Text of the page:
Golden Dawn's 1996 debut, The Art of Dreaming, marries the hoarse, guttural vocals and piledriving rhythms of grindcore and black metal to what was at the time a surprisingly large dose of '70s-style progressive rock. An early and impressive slab of symphonic black metal, The Art of Dreaming features songs that whipsaw back and forth between foreboding symphonic passages similar to some of the Italian prog bands of the '70s, pastoral and largely acoustic interludes as lovely as anything from Gentle Giant or Barclay James Harvest, and more aggressive growl-and-burn passages. Surprising elements like the classical synth (with operatic vocals!) title track and the multi-part sweep of the suite-like "The Mystery of My Kingdom Afar" would not sound out of place on an Emerson, Lake & Palmer album, but the black metal aggression of the opening "Ideosynchronicity" makes it plain what decade this was recorded in. Napalm Records reissued this 1996 European-only release in early 2003, along with the group's belated second album, Masquerade.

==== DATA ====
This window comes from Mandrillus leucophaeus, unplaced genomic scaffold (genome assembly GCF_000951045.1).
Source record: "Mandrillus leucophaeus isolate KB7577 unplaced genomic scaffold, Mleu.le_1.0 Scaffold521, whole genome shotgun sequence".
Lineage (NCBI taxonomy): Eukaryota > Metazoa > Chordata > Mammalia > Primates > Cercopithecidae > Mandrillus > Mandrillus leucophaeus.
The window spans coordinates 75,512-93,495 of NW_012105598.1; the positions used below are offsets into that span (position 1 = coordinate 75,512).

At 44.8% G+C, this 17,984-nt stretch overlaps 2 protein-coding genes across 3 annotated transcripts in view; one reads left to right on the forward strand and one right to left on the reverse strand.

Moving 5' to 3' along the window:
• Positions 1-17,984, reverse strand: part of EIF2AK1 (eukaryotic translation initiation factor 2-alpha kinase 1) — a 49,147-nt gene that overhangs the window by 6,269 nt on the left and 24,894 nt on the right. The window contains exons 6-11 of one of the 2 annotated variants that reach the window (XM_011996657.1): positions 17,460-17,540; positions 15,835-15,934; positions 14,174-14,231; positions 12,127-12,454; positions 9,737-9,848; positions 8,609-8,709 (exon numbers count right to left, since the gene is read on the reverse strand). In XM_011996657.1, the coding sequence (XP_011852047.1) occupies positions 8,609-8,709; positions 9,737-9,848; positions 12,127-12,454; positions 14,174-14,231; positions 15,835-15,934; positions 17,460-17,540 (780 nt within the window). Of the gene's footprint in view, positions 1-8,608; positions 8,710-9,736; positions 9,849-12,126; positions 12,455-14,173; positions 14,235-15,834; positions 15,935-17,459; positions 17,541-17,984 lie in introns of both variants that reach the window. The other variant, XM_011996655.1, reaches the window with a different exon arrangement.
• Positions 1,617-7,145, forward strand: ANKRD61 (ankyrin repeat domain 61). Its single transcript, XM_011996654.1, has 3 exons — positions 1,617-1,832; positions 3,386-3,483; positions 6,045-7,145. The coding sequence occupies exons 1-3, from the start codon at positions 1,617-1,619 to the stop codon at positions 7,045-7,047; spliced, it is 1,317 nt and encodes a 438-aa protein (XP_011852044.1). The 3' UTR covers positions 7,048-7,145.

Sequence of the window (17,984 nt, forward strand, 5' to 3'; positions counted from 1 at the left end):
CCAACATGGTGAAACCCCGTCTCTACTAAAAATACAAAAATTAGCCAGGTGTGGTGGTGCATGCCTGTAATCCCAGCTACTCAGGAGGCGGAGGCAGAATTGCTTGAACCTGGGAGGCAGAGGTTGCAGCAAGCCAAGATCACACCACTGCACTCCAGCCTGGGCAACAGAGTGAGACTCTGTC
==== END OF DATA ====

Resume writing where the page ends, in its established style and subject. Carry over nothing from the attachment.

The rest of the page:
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AllMusic Review by Stewart Mason